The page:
The only truth is that only the plane of focus is sharp.  And it's only maximally sharp not perfectly sharp.  Every plane in front of and behind is less sharp.  How much less sharp depends on a few things.  Whether you can see that it's less sharp depends on how big the print is, how far you are from it, and how good your eye sight is.

For you to say at this point in the thread "that only proves that human vision is very limited" suggests you are still fundamentally missing the point that DoF is in fact a function of the limitations in human vision.

14
Lenses / Re: Lee Filters for Wideangel
« on: July 17, 2013, 10:35:20 PM »
A little off topic...

How much better are the LEE glass ND filters compared to the resin filters?

Are the LEE lens hoods meant to be an accessory to the foundation kit or are the hoods a separate system?

Thanks.

15
Shrinking the picture simply makes it's details imperceptible to you.

If I may, can I suggest that this one sentence sums up some of the disagreement in this thread.   DoF is, in fact, a concept that is rooted in human visual perception.  DoF is defined as the distance in front of and behind the plane of focus that appears in focus to a human being.  The calculation requires assumptions regarding human visual acuity, print size, and viewing distance.

I believe, others can correct me if I'm wrong, it is also implicitly assumed that the print size and resolution is such that the individual pixels in the print are too small for the viewer to see them at the assumed print size and viewing distance.  If the pixels are visible then the entire image would not appear sharp.  That is why sensor resolution does not appear in the calculation.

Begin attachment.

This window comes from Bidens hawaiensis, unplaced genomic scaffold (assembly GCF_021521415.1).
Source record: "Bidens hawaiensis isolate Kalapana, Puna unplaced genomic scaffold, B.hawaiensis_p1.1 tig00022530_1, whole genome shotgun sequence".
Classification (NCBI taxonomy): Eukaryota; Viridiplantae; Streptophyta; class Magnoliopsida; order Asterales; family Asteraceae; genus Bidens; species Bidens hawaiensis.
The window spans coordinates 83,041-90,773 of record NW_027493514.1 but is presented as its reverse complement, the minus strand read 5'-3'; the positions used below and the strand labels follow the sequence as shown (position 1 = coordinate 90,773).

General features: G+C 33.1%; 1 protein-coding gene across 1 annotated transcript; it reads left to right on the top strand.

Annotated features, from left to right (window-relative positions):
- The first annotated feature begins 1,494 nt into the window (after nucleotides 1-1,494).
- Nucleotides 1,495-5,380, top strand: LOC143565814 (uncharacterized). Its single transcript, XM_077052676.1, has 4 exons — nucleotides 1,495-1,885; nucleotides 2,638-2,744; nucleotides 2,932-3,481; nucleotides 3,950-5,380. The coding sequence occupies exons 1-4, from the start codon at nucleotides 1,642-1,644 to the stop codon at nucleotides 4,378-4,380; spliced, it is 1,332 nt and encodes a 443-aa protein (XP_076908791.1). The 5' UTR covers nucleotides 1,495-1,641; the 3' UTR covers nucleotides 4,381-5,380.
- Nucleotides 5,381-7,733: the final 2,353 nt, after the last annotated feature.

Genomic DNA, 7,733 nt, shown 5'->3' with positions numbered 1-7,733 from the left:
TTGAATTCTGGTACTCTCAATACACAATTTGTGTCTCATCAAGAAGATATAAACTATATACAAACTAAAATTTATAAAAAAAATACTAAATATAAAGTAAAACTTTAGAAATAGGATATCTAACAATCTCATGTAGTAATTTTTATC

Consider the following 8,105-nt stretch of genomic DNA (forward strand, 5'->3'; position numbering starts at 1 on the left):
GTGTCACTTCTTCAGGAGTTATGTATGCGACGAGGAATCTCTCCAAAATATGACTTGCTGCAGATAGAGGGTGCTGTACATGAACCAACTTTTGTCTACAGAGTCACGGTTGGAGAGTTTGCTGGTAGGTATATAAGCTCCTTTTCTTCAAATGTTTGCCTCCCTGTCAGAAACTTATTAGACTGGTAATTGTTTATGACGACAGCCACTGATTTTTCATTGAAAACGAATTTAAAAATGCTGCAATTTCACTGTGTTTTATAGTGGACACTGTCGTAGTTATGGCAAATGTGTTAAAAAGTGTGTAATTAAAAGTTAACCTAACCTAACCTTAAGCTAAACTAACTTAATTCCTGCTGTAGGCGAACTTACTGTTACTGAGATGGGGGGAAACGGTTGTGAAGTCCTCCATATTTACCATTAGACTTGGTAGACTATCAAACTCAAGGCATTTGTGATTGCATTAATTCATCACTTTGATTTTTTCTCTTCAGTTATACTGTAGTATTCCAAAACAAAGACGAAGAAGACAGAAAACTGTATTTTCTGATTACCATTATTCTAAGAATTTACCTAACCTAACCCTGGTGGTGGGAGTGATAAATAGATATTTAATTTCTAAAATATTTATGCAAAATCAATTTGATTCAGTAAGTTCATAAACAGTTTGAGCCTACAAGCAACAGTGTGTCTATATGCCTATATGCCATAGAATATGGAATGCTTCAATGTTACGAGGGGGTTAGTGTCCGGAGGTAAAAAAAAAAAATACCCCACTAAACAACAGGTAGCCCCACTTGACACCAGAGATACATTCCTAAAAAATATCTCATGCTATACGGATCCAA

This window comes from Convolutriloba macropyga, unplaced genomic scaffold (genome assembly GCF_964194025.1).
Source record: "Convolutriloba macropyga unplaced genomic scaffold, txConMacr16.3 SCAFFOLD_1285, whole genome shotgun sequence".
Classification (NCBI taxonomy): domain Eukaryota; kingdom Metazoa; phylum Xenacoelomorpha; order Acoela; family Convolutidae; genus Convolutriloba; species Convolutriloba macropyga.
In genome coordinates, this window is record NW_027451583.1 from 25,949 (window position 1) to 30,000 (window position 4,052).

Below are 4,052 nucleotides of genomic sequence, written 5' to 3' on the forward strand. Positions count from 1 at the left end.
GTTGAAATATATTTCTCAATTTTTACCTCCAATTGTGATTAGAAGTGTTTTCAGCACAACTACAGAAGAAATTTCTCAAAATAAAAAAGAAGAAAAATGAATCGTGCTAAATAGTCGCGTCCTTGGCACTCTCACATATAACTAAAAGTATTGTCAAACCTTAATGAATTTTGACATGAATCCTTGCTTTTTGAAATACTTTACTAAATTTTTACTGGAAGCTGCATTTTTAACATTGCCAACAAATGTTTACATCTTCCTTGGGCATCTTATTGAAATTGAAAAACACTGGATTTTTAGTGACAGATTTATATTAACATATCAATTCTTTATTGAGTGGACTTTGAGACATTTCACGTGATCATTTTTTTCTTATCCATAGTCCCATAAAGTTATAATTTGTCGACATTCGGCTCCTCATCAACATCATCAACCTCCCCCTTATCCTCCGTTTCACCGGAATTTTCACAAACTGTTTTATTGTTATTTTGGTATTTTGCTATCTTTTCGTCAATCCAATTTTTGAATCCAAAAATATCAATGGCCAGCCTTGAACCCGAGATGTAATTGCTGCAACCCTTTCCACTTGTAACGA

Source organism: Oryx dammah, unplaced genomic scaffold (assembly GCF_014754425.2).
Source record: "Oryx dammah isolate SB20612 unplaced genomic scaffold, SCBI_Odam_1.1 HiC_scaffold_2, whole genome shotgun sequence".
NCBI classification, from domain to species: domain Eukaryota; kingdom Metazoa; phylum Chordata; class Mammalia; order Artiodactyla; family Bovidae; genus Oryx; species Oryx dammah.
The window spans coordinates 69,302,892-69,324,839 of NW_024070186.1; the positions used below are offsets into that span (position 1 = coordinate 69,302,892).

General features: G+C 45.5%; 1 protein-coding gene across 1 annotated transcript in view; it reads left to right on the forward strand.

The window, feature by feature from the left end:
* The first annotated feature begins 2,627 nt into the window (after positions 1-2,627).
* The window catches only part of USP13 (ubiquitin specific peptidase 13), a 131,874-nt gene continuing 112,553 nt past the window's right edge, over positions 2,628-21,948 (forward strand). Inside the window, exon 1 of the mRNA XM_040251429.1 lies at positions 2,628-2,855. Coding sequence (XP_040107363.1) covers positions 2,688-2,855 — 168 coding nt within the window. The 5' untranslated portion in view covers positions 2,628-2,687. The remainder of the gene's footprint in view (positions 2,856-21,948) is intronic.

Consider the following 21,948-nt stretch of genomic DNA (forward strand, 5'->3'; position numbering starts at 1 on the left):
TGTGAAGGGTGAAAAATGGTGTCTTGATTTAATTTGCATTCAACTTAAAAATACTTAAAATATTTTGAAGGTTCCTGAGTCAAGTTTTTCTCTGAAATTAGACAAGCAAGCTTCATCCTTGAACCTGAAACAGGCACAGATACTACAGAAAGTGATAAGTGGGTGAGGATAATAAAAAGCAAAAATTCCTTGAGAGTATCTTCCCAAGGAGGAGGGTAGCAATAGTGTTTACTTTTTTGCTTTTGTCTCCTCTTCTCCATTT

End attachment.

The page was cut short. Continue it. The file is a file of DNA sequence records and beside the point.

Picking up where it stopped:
So yes,  print size matters and yes, if you print small enough the entire image would "magically" appear sharp.  "Appear" is the operative word in that statement but it is relevant because "appears sharp" is fundamental to the concept of DoF.  If you also shrunk yourself down, your visual acuity would likely also change so in fact DoF would be the same.

And it is a concept.  It is a defined value based on some reasonable assumptions.  DoF is not something that exists independent of human vision and is not a strictly defined measurement like mass, distance, size, etc.

If you're looking for a physically defined parameter, it exists.  That is focus distance.  The distance from the image plane that is precisely in focus (in practical terms it would be maximally in focus because there is no perfect focus).  And there is only one distance that is maximally in focus... every plane in front of and behind the focus plane is less focused.  If human visual acuity was infinite and the resolution of a print was infinite you would be able to see the tiniest difference in sharpness.  But that's not the case, more than just the exact plane of focus appears sharp and we can define the depth in the image that appears sharp... i.e. Depth of Field.